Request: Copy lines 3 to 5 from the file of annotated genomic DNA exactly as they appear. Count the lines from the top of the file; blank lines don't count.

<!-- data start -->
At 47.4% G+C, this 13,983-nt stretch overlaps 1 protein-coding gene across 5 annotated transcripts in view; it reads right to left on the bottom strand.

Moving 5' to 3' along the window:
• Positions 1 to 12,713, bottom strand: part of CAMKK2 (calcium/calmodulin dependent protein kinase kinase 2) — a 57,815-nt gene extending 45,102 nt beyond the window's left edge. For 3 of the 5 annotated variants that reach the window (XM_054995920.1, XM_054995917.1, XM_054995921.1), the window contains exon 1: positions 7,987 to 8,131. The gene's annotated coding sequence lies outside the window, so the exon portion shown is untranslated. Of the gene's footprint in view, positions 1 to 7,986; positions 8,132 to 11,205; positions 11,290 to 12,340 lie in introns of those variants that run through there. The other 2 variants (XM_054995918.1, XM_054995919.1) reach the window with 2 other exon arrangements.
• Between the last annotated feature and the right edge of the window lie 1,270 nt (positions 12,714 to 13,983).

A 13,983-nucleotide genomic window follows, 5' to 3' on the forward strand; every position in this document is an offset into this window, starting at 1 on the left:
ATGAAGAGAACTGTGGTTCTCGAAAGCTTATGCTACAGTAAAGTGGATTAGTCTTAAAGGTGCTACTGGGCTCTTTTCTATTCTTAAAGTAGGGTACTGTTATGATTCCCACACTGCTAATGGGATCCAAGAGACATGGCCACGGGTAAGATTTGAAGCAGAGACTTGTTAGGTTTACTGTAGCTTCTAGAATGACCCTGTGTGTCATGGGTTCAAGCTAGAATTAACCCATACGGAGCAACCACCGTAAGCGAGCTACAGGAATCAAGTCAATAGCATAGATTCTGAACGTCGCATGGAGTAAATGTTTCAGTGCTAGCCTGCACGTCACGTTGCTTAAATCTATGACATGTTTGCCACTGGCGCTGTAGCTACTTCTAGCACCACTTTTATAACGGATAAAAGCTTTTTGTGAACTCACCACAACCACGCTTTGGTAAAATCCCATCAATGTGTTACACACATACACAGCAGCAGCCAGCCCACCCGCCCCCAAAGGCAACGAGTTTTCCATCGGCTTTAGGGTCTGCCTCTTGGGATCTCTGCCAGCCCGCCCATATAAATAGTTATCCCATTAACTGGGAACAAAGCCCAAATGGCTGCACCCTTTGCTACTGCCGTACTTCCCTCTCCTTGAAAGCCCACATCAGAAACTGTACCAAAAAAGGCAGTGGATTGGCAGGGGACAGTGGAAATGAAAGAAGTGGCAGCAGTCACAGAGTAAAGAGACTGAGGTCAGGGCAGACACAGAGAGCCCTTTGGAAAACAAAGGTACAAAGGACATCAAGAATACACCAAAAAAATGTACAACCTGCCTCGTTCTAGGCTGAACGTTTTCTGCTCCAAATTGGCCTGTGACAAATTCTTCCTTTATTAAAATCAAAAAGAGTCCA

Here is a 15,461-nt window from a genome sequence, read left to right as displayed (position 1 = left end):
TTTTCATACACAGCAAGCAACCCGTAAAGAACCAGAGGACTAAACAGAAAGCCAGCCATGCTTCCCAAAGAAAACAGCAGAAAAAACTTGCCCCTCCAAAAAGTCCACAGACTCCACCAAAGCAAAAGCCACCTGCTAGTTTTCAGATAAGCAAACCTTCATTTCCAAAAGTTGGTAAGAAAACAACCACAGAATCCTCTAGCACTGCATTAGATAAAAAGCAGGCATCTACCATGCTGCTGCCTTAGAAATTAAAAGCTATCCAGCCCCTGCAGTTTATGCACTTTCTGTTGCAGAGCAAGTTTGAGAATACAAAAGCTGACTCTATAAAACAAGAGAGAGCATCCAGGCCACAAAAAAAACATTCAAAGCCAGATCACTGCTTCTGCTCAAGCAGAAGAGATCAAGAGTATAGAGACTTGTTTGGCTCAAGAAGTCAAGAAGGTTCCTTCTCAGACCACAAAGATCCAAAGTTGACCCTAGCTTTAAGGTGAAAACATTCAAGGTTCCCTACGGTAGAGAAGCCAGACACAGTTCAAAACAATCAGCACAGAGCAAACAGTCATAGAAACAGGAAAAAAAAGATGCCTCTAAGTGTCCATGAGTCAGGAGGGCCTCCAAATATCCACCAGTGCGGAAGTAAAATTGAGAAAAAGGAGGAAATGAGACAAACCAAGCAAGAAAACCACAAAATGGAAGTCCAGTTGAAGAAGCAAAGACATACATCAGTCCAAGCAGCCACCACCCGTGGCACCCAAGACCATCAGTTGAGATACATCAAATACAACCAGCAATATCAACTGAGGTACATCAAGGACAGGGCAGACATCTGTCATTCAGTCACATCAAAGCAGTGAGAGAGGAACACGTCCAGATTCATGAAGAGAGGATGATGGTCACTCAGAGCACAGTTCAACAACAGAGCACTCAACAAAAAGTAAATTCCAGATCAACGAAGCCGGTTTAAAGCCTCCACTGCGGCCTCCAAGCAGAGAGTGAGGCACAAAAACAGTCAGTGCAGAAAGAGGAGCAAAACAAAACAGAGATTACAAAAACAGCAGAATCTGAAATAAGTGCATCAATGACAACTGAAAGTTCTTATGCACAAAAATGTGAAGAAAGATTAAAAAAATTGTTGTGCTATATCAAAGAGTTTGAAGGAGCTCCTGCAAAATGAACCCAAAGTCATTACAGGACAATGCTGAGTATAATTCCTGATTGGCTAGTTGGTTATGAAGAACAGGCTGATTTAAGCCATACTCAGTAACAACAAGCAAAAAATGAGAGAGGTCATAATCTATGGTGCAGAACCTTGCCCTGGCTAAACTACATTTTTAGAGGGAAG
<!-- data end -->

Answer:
• Positions 1 to 12,713, bottom strand: part of CAMKK2 (calcium/calmodulin dependent protein kinase kinase 2) — a 57,815-nt gene extending 45,102 nt beyond the window's left edge. For 3 of the 5 annotated variants that reach the window (XM_054995920.1, XM_054995917.1, XM_054995921.1), the window contains exon 1: positions 7,987 to 8,131. The gene's annotated coding sequence lies outside the window, so the exon portion shown is untranslated. Of the gene's footprint in view, positions 1 to 7,986; positions 8,132 to 11,205; positions 11,290 to 12,340 lie in introns of those variants that run through there. The other 2 variants (XM_054995918.1, XM_054995919.1) reach the window with 2 other exon arrangements.
• Between the last annotated feature and the right edge of the window lie 1,270 nt (positions 12,714 to 13,983).

A 13,983-nucleotide genomic window follows, 5' to 3' on the forward strand; every position in this document is an offset into this window, starting at 1 on the left: